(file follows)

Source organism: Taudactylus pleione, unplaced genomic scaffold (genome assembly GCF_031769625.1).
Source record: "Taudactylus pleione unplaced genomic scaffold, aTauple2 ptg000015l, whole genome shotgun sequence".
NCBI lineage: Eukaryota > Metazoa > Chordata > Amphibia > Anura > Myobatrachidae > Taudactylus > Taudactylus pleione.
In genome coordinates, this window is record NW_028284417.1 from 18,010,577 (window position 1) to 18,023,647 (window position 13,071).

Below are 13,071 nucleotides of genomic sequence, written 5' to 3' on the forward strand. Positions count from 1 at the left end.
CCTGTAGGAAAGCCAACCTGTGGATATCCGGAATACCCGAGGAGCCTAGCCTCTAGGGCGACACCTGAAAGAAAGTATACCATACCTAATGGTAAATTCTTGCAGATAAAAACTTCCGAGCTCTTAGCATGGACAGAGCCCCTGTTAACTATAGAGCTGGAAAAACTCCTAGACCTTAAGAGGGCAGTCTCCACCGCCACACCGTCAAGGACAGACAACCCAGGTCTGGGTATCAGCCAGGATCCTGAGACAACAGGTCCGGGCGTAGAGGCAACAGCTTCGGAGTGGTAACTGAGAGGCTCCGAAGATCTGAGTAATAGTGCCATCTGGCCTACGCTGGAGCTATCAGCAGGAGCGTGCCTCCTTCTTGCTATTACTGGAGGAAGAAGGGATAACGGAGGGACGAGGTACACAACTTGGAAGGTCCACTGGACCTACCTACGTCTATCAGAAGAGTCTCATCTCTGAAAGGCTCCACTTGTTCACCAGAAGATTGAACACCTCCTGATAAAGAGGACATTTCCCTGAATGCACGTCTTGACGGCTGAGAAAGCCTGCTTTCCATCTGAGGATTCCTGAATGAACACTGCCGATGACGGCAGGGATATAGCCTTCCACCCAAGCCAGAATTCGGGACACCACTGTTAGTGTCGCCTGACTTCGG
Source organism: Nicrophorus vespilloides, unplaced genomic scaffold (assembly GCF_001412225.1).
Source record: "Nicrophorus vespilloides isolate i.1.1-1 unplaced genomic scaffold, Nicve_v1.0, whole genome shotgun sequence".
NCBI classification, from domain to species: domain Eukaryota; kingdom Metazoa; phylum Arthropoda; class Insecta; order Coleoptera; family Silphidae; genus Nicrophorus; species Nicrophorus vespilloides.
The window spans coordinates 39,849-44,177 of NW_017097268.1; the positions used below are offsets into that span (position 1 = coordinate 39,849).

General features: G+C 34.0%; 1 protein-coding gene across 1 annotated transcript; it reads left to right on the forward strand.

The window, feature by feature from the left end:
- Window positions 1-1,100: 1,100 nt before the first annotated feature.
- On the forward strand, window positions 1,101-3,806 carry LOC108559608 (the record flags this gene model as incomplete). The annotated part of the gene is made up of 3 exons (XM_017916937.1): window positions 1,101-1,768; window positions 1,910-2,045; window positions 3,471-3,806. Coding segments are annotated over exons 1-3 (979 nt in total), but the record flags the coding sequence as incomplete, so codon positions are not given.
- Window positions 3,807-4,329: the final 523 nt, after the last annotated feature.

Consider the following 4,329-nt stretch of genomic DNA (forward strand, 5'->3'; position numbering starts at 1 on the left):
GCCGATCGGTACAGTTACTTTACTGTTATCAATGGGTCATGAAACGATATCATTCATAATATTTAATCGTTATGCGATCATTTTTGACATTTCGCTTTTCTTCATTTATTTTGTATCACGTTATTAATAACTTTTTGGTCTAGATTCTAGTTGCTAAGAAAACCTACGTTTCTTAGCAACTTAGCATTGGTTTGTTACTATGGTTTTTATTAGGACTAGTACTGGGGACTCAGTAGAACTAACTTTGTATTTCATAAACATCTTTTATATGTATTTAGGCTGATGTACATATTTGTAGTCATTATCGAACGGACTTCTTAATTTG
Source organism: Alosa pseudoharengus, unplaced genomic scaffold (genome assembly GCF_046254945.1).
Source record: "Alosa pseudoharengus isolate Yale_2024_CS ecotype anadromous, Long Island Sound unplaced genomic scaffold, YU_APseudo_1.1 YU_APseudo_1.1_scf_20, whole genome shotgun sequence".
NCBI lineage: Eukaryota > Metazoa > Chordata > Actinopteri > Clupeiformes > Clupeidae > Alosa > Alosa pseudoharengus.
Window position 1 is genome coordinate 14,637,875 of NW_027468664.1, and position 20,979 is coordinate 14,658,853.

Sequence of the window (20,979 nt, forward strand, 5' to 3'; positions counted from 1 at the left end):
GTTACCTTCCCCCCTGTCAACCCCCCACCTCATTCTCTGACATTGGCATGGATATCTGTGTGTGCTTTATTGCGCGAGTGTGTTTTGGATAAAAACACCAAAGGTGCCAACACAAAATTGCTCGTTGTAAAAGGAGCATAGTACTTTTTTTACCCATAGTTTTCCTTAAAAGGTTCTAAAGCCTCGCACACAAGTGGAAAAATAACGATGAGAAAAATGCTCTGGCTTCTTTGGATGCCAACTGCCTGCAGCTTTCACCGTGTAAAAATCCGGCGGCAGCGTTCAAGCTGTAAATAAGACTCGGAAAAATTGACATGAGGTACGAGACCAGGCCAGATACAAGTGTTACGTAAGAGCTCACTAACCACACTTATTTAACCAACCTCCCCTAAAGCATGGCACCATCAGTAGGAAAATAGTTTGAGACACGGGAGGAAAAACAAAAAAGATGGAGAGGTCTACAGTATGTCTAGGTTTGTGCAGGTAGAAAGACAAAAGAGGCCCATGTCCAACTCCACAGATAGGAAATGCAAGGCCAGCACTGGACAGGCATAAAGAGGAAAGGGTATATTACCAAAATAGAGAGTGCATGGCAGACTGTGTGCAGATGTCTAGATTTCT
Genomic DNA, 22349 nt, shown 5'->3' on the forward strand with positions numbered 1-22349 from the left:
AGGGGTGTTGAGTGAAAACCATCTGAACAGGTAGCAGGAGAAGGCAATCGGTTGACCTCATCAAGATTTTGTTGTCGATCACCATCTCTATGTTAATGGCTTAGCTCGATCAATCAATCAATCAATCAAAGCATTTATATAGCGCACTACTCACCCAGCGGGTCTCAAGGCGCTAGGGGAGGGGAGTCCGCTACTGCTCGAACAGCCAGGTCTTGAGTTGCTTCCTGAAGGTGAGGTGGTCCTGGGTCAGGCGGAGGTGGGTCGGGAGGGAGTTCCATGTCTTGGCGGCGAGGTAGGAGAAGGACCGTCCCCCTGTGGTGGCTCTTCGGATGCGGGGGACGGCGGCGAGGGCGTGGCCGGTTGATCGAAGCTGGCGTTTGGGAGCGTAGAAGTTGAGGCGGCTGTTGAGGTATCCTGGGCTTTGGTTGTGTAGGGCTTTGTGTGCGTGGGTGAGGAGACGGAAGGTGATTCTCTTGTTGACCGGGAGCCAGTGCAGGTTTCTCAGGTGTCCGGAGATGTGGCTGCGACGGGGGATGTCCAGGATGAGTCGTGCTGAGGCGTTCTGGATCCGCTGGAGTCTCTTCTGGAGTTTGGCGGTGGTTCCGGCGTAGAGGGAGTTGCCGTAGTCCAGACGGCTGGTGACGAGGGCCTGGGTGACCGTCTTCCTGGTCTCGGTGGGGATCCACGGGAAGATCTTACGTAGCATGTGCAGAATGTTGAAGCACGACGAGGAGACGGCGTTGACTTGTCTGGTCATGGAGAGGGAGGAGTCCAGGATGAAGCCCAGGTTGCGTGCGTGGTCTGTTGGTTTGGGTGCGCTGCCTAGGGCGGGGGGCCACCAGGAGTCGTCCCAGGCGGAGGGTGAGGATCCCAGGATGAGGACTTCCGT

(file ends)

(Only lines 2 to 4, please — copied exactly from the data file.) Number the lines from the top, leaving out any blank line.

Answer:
Source record: "Taudactylus pleione unplaced genomic scaffold, aTauple2 ptg000015l, whole genome shotgun sequence".
NCBI lineage: Eukaryota > Metazoa > Chordata > Amphibia > Anura > Myobatrachidae > Taudactylus > Taudactylus pleione.
In genome coordinates, this window is record NW_028284417.1 from 18,010,577 (window position 1) to 18,023,647 (window position 13,071).